Saturated fatty acids in human visceral adipose tissue are associated with increased 11-beta-hydroxysteroid-dehydrogenase type 1 expression
2015 (English)In: Lipids in Health and Disease, ISSN 1476-511X, Vol. 14, 42Article in journal (Refereed) Published
Background: Visceral fat accumulation is associated with metabolic disease. It is therefore relevant to study factors that regulate adipose tissue distribution. Recent data shows that overeating saturated fatty acids promotes greater visceral fat storage than overeating unsaturated fatty acids. Visceral adiposity is observed in states of hypercortisolism, and the enzyme 11-beta-hydroxysteroid-dehydrogenase type 1 (11 beta-hsd1) is a major regulator of cortisol activity by converting inactive cortisone to cortisol in adipose tissue. We hypothesized that tissue fatty acid composition regulates body fat distribution through local effects on the expression of 11 beta-hsd1 and its corresponding gene (HSD11B1) resulting in altered cortisol activity. Findings: Visceral- and subcutaneous adipose tissue biopsies were collected during Roux-en-Y gastric bypass surgery from 45 obese women (BMI; 41 +/- 4 kg/m(2)). The fatty acid composition of each biopsy was measured and correlated to the mRNA levels of HSD11B1. 11 beta-hsd1 protein levels were determined in a subgroup (n = 12) by western blot analysis. Our main finding was that tissue saturated fatty acids (e.g. palmitate) were associated with increased 11 beta-hsd1 gene- and protein-expression in visceral but not subcutaneous adipose tissue. Conclusions: The present study proposes a link between HSD11B1 and saturated fatty acids in visceral, but not subcutaneous adipose tissue. Nutritional regulation of visceral fat mass through HSD11B1 is of interest for the modulation of metabolic risk and warrants further investigation.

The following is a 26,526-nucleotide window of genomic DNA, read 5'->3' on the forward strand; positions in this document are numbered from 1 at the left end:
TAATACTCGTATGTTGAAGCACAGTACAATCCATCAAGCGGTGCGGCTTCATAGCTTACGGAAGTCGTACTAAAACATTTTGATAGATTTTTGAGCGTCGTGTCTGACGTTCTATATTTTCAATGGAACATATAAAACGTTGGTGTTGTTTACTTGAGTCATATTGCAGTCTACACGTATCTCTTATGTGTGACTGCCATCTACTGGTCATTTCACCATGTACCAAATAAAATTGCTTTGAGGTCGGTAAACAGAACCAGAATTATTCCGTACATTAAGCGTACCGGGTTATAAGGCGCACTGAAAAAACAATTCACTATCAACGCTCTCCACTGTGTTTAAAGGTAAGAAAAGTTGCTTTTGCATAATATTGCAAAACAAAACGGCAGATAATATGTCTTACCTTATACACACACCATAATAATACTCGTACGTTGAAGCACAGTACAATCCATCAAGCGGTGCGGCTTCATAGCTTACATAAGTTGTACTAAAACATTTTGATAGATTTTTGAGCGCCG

Place, publisher, year, edition, pages
2015. Vol. 14, 42
11-beta-hsd1, Saturated fatty acids, Gene expression, Adipose tissue, Visceral fat, Cortisol, Diet
Nutrition and Dietetics
IdentifiersURN: urn:nbn:se:uu:diva-255079DOI: 10.1186/s12944-015-0042-1ISI: 000354081500001PubMedID: 25934644OAI: oai:DiVA.org:uu-255079DiVA: diva2:821507